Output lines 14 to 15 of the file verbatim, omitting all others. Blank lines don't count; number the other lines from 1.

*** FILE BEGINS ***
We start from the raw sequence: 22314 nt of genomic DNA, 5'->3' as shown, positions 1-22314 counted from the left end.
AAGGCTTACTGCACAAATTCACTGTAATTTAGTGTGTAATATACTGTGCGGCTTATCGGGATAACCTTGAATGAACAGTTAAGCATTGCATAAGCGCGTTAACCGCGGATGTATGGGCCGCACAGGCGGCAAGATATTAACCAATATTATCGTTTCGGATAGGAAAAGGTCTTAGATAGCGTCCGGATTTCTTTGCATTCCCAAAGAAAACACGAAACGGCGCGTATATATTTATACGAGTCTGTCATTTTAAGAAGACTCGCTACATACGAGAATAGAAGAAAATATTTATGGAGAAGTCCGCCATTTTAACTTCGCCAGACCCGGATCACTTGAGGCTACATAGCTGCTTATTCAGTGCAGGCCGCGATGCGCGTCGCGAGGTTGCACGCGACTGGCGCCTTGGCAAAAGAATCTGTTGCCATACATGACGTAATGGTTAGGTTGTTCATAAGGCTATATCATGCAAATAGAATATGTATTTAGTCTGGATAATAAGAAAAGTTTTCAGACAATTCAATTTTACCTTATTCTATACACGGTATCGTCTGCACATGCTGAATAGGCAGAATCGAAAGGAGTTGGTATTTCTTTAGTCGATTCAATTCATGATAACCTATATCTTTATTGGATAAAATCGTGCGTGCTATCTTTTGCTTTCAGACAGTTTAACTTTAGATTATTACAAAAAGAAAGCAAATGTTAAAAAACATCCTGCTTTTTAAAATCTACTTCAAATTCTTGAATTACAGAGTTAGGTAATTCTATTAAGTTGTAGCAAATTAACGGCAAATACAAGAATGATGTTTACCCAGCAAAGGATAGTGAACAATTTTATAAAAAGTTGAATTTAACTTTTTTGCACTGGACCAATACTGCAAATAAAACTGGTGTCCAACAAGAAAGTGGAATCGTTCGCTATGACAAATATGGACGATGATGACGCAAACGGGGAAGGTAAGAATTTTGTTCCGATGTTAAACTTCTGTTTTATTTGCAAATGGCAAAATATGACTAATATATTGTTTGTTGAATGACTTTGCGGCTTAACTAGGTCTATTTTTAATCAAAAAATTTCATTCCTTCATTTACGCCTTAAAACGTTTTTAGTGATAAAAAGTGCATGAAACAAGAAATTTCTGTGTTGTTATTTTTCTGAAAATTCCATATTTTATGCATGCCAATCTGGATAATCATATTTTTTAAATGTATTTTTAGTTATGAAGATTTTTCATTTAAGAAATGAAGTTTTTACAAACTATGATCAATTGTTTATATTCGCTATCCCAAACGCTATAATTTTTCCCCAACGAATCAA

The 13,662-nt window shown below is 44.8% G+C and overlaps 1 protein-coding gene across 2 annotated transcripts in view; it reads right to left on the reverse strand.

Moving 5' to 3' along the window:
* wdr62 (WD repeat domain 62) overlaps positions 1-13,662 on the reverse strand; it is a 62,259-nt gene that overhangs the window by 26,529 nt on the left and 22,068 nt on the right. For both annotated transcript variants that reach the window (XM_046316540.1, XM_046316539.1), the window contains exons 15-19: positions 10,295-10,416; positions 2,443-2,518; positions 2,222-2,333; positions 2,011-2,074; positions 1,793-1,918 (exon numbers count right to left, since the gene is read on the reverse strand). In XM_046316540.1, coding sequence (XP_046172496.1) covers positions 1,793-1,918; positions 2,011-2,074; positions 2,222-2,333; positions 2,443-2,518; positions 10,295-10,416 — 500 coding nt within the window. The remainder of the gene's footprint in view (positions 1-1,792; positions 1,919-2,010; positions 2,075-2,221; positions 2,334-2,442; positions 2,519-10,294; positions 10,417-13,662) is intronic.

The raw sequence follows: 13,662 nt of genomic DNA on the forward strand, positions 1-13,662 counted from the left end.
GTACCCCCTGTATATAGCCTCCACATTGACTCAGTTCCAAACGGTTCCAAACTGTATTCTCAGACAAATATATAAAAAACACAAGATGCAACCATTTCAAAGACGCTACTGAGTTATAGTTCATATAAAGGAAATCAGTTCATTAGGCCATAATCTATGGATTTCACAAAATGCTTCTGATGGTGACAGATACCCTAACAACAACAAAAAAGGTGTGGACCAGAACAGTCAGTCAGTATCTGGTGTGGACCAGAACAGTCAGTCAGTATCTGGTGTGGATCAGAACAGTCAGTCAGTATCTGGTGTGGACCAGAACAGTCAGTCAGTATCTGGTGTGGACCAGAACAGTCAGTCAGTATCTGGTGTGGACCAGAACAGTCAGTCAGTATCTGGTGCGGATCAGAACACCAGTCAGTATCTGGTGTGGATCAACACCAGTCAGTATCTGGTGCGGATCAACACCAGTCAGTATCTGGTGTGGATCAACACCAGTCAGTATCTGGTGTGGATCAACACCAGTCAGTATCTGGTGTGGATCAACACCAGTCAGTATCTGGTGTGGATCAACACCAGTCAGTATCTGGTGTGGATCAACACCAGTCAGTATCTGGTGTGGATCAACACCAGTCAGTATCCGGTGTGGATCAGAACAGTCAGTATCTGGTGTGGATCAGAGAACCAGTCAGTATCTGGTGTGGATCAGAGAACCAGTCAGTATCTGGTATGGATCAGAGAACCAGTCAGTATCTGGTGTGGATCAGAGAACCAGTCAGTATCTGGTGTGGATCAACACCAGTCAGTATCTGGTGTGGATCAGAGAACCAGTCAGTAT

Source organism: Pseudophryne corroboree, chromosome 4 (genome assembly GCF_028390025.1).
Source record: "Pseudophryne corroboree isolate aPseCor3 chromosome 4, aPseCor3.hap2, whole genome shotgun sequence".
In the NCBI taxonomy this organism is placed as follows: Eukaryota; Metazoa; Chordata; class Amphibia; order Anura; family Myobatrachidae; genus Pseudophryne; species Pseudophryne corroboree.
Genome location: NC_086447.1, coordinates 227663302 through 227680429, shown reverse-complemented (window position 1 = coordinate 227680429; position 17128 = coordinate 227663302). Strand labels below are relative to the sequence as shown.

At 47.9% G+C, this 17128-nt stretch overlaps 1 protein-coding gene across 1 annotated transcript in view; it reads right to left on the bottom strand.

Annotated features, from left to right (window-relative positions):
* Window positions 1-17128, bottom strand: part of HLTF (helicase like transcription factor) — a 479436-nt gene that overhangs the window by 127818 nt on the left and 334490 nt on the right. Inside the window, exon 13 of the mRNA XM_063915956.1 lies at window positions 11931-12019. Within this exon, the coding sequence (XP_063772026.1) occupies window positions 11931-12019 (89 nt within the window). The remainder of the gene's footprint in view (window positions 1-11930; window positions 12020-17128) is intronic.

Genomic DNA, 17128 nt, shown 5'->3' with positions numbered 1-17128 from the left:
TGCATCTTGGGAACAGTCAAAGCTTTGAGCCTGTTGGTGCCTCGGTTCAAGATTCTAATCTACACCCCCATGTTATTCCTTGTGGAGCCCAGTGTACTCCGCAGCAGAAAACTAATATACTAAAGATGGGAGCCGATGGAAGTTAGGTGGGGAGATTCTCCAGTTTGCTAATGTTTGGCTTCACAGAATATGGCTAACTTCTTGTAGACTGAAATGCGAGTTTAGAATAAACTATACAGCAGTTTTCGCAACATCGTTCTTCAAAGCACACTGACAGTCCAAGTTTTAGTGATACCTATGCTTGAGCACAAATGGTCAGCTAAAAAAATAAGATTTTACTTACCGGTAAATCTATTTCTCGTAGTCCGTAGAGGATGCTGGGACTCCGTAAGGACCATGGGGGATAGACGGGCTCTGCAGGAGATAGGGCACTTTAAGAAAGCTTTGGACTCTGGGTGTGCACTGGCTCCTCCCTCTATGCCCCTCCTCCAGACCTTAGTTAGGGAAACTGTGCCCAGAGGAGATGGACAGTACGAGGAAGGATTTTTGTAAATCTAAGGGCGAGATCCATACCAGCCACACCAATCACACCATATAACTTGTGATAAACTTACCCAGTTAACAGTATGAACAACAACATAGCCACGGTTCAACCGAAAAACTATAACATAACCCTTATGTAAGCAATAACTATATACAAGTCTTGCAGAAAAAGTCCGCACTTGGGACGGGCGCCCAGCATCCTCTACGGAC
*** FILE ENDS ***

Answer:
* Window positions 1-17128, bottom strand: part of HLTF (helicase like transcription factor) — a 479436-nt gene that overhangs the window by 127818 nt on the left and 334490 nt on the right. Inside the window, exon 13 of the mRNA XM_063915956.1 lies at window positions 11931-12019. Within this exon, the coding sequence (XP_063772026.1) occupies window positions 11931-12019 (89 nt within the window). The remainder of the gene's footprint in view (window positions 1-11930; window positions 12020-17128) is intronic.

Genomic DNA, 17128 nt, shown 5'->3' with positions numbered 1-17128 from the left: